Basic listings on the website are free, but stylists and salons can pay for premium membership—$10 and $50 a month, respectively—to include photo galleries and appear first in search results.

“This is a phenomenal tool for stylists to market what they do,” McDowell said.

Competitive advantage: The partners say their service has a leg up on other online review sites like Yelp because of its laser focus on hair.

“We’re not doing nail salons; we’re not doing spas,” Shaffer said. The site aims to meet consumers’ needs from “top to bottom in this channel,” she added. “We’ll help you find a great stylist, a great cut and great products.”

And MyBestFriendsHair wants to help stylists, too. Its free mobile app allows professionals to manage client information from their phones—an advantage in what the partners said is a tech-averse industry. Stylists can keep track of details like the texture, length and color of their clients’ hair and store before and after pictures. The application also includes an interactive stylebook, an updated alternative to flipping through giant books of different hairstyles.

“It’s a great consultation tool,” McDowell said.

Funding source: The partners got the company started with their personal savings and began looking for additional funding in November. By mid-February, they had raised $365,000. Investors include some individual “angels” and local venture funds Elevate Ventures and Gravity Ventures.

Potential problem and contingency plan: Although MyBestFriendsHair.com continues to introduce new features for consumers and stylists alike, the partners know it won’t be easy to get hair professionals to embrace technology.

“Our biggest competition really is a tablet of paper,” Shaffer said.

Tools like the interactive stylebook and client data manager should help demonstrate the product’s value, she said, and MyBestFriendsHair is planning to partner with another firm to add online appointment booking in the next few months.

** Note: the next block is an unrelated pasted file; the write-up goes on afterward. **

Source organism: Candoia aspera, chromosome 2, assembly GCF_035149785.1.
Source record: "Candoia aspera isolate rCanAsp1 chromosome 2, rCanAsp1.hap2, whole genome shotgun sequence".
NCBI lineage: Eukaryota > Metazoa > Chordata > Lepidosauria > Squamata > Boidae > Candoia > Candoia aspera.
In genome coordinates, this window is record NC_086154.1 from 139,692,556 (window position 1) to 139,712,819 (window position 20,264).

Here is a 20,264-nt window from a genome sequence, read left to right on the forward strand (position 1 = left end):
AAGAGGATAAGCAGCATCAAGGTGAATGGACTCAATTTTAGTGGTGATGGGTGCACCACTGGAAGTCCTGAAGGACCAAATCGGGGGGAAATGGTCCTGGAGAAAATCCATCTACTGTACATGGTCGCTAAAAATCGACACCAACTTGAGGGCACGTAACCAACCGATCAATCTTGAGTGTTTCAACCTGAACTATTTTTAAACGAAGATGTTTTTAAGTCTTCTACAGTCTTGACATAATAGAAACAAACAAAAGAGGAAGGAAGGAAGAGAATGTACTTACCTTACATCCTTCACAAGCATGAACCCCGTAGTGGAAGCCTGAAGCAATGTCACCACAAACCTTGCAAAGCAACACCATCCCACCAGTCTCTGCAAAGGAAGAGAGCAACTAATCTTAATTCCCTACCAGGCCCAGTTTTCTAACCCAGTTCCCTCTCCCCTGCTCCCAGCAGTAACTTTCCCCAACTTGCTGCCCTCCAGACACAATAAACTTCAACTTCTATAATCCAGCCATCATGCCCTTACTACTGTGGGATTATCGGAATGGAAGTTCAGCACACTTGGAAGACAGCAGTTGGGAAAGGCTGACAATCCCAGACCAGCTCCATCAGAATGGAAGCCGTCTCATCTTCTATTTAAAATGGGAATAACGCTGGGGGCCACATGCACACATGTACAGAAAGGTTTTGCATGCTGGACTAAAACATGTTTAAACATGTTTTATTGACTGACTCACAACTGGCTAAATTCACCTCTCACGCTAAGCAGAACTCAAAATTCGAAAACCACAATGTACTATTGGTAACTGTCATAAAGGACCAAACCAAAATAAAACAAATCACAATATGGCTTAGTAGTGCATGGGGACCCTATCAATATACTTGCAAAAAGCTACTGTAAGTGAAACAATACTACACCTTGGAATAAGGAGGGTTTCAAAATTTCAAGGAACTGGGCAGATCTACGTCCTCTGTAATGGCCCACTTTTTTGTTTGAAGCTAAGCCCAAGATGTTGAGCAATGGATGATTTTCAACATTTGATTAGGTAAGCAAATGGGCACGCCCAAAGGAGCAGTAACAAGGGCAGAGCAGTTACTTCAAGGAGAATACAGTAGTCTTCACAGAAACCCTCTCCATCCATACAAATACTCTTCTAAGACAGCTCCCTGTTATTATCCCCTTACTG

The company also is tweaking its business model to lessen the reliance on user fees and increase advertising sales. McDowell said some makers of hair-care products, for example, already have expressed an interest in the site and Style Seeker app as a way to reach stylists and their clients.

“We are partnering with brands in the industry to develop ways consumers can access information generally available only to stylists,” she said. Although manufacturers do what they can to pitch their products to salons, “there’s a big disconnect when it comes to consumers.”

Among the ideas: Step-by-step how-to videos sponsored (and produced) by a corporate partner.

One-year goal: The partners are proud of the progress the site has made since its soft launch almost a year ago, and they have high hopes for the next 12 months. Signing on the dotted line with a big partner/sponsor is at the top of the list.

“We’d like to stay on the trajectory we’re on,” Shaffer said.


Post a comment to this story

We reserve the right to remove any post that we feel is obscene, profane, vulgar, racist, sexually explicit, abusive, or hateful.
You are legally responsible for what you post and your anonymity is not guaranteed.